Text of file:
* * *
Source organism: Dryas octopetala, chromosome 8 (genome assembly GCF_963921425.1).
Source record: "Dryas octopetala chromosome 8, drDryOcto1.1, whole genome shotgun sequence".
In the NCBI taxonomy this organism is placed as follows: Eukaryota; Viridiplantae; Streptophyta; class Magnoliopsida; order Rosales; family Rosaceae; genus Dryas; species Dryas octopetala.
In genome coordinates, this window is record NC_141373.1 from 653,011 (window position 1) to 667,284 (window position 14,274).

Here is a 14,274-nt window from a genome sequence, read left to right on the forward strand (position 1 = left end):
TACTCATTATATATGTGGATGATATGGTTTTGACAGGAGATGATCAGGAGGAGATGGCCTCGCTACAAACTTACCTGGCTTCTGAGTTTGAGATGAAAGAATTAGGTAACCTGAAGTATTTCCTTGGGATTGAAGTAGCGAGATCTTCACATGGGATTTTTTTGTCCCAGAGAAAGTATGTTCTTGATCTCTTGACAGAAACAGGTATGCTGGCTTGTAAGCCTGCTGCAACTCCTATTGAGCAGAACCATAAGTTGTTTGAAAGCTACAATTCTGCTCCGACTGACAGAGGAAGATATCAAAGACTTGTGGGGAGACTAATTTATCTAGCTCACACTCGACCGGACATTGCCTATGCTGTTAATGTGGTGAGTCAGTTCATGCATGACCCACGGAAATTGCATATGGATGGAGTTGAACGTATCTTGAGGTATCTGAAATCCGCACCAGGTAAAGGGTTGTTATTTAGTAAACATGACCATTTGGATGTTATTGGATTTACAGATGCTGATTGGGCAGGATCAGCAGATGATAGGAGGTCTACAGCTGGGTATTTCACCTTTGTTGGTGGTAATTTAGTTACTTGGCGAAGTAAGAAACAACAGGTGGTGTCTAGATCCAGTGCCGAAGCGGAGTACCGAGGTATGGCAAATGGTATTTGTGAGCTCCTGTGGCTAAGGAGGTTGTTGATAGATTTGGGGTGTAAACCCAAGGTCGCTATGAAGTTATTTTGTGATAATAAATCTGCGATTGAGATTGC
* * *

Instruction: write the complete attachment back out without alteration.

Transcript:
Source organism: Dryas octopetala, chromosome 8 (genome assembly GCF_963921425.1).
Source record: "Dryas octopetala chromosome 8, drDryOcto1.1, whole genome shotgun sequence".
In the NCBI taxonomy this organism is placed as follows: Eukaryota; Viridiplantae; Streptophyta; class Magnoliopsida; order Rosales; family Rosaceae; genus Dryas; species Dryas octopetala.
In genome coordinates, this window is record NC_141373.1 from 653,011 (window position 1) to 667,284 (window position 14,274).

Here is a 14,274-nt window from a genome sequence, read left to right on the forward strand (position 1 = left end):
TACTCATTATATATGTGGATGATATGGTTTTGACAGGAGATGATCAGGAGGAGATGGCCTCGCTACAAACTTACCTGGCTTCTGAGTTTGAGATGAAAGAATTAGGTAACCTGAAGTATTTCCTTGGGATTGAAGTAGCGAGATCTTCACATGGGATTTTTTTGTCCCAGAGAAAGTATGTTCTTGATCTCTTGACAGAAACAGGTATGCTGGCTTGTAAGCCTGCTGCAACTCCTATTGAGCAGAACCATAAGTTGTTTGAAAGCTACAATTCTGCTCCGACTGACAGAGGAAGATATCAAAGACTTGTGGGGAGACTAATTTATCTAGCTCACACTCGACCGGACATTGCCTATGCTGTTAATGTGGTGAGTCAGTTCATGCATGACCCACGGAAATTGCATATGGATGGAGTTGAACGTATCTTGAGGTATCTGAAATCCGCACCAGGTAAAGGGTTGTTATTTAGTAAACATGACCATTTGGATGTTATTGGATTTACAGATGCTGATTGGGCAGGATCAGCAGATGATAGGAGGTCTACAGCTGGGTATTTCACCTTTGTTGGTGGTAATTTAGTTACTTGGCGAAGTAAGAAACAACAGGTGGTGTCTAGATCCAGTGCCGAAGCGGAGTACCGAGGTATGGCAAATGGTATTTGTGAGCTCCTGTGGCTAAGGAGGTTGTTGATAGATTTGGGGTGTAAACCCAAGGTCGCTATGAAGTTATTTTGTGATAATAAATCTGCGATTGAGATTGC